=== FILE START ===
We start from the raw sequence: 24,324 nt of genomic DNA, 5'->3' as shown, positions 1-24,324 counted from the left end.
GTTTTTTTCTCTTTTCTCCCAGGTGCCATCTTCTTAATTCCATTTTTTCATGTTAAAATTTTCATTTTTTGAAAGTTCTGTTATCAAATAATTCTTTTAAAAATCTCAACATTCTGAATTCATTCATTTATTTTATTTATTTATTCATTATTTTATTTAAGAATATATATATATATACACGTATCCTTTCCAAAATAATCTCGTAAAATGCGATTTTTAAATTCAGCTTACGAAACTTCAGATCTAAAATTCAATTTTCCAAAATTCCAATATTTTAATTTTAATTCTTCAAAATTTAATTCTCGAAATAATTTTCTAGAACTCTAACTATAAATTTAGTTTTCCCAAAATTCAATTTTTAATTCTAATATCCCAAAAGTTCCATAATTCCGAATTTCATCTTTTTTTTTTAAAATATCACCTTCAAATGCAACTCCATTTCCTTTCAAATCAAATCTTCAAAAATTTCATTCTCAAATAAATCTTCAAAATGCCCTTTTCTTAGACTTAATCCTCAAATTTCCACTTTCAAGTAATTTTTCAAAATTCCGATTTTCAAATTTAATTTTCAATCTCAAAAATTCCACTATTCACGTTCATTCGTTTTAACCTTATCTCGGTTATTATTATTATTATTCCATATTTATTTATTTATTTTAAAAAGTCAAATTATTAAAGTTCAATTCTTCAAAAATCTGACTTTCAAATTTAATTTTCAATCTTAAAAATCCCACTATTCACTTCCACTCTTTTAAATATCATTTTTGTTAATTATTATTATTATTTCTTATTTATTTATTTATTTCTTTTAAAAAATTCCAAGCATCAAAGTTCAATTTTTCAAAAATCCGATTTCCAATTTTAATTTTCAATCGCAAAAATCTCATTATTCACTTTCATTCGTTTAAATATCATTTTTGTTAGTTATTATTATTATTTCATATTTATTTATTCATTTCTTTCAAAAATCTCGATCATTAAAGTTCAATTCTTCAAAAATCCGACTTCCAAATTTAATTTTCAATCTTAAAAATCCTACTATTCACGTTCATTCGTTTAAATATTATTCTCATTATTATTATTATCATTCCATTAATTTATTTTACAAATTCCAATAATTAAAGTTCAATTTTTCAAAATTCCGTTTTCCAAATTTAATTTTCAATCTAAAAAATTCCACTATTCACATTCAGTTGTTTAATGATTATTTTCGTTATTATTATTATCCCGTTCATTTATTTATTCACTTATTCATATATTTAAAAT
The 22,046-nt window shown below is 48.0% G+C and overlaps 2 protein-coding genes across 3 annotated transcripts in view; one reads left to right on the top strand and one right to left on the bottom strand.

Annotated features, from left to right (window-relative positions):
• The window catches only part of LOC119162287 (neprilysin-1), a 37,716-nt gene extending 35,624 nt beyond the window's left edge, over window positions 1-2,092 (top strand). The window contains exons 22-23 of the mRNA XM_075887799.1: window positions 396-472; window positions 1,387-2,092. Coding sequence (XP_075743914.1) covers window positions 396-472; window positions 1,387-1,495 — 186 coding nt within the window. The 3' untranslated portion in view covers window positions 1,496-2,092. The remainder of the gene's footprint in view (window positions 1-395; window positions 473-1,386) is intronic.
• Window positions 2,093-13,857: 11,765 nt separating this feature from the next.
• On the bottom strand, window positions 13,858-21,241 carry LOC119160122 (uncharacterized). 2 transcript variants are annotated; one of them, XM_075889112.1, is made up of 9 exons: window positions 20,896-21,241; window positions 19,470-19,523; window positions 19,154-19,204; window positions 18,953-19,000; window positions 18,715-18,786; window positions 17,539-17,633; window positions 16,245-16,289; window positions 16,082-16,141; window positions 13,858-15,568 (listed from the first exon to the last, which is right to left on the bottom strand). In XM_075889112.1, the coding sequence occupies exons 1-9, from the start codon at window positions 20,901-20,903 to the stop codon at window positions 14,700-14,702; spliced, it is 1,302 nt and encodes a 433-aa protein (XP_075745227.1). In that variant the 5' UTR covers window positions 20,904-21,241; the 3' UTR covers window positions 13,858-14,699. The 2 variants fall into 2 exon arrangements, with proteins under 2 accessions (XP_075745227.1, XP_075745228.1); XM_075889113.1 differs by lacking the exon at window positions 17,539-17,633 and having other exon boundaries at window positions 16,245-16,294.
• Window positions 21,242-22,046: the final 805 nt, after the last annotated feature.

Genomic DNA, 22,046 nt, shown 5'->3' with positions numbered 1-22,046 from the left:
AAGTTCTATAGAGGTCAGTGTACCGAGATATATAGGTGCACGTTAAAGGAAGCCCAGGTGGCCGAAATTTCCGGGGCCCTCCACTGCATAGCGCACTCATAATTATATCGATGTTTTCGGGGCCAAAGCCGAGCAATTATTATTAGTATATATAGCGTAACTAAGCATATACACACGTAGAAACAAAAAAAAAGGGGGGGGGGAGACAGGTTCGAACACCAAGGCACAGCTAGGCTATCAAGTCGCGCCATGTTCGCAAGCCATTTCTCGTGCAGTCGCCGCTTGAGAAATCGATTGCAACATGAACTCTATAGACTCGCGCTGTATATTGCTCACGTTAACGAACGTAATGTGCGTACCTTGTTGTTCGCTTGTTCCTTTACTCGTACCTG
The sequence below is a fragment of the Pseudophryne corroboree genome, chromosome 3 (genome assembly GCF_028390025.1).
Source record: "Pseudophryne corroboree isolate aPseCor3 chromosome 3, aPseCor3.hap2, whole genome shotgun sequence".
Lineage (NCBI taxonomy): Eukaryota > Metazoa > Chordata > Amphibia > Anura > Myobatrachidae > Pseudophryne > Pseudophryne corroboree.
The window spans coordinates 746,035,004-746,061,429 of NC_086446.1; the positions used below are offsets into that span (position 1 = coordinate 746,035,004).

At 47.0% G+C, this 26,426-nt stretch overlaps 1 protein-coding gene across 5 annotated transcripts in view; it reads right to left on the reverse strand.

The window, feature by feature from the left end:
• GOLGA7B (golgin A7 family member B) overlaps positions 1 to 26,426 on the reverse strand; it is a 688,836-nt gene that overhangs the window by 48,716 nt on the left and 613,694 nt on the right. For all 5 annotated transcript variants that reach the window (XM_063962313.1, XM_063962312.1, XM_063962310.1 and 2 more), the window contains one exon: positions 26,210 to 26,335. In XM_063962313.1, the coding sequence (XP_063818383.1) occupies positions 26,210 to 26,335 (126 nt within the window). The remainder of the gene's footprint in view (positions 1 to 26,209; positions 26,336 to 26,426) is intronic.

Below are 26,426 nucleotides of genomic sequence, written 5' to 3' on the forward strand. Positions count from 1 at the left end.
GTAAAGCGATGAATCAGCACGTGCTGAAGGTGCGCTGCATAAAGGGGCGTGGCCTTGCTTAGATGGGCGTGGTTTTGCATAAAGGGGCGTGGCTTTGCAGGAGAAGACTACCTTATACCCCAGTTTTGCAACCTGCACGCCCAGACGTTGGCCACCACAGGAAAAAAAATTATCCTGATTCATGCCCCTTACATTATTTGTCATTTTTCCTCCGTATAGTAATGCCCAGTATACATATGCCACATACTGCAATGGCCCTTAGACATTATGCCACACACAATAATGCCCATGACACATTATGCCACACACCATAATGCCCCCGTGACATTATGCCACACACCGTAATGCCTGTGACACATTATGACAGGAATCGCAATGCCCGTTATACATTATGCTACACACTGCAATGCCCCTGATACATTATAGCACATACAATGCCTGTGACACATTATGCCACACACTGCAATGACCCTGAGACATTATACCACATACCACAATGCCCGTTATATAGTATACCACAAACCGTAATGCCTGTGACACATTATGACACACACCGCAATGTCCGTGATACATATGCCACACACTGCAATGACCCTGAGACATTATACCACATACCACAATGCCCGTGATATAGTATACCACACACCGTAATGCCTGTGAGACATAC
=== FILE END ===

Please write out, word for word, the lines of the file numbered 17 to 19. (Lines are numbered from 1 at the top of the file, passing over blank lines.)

• GOLGA7B (golgin A7 family member B) overlaps positions 1 to 26,426 on the reverse strand; it is a 688,836-nt gene that overhangs the window by 48,716 nt on the left and 613,694 nt on the right. For all 5 annotated transcript variants that reach the window (XM_063962313.1, XM_063962312.1, XM_063962310.1 and 2 more), the window contains one exon: positions 26,210 to 26,335. In XM_063962313.1, the coding sequence (XP_063818383.1) occupies positions 26,210 to 26,335 (126 nt within the window). The remainder of the gene's footprint in view (positions 1 to 26,209; positions 26,336 to 26,426) is intronic.

Below are 26,426 nucleotides of genomic sequence, written 5' to 3' on the forward strand. Positions count from 1 at the left end.
GTAAAGCGATGAATCAGCACGTGCTGAAGGTGCGCTGCATAAAGGGGCGTGGCCTTGCTTAGATGGGCGTGGTTTTGCATAAAGGGGCGTGGCTTTGCAGGAGAAGACTACCTTATACCCCAGTTTTGCAACCTGCACGCCCAGACGTTGGCCACCACAGGAAAAAAAATTATCCTGATTCATGCCCCTTACATTATTTGTCATTTTTCCTCCGTATAGTAATGCCCAGTATACATATGCCACATACTGCAATGGCCCTTAGACATTATGCCACACACAATAATGCCCATGACACATTATGCCACACACCATAATGCCCCCGTGACATTATGCCACACACCGTAATGCCTGTGACACATTATGACAGGAATCGCAATGCCCGTTATACATTATGCTACACACTGCAATGCCCCTGATACATTATAGCACATACAATGCCTGTGACACATTATGCCACACACTGCAATGACCCTGAGACATTATACCACATACCACAATGCCCGTTATATAGTATACCACAAACCGTAATGCCTGTGACACATTATGACACACACCGCAATGTCCGTGATACATATGCCACACACTGCAATGACCCTGAGACATTATACCACATACCACAATGCCCGTGATATAGTATACCACACACCGTAATGCCTGTGAGACATAC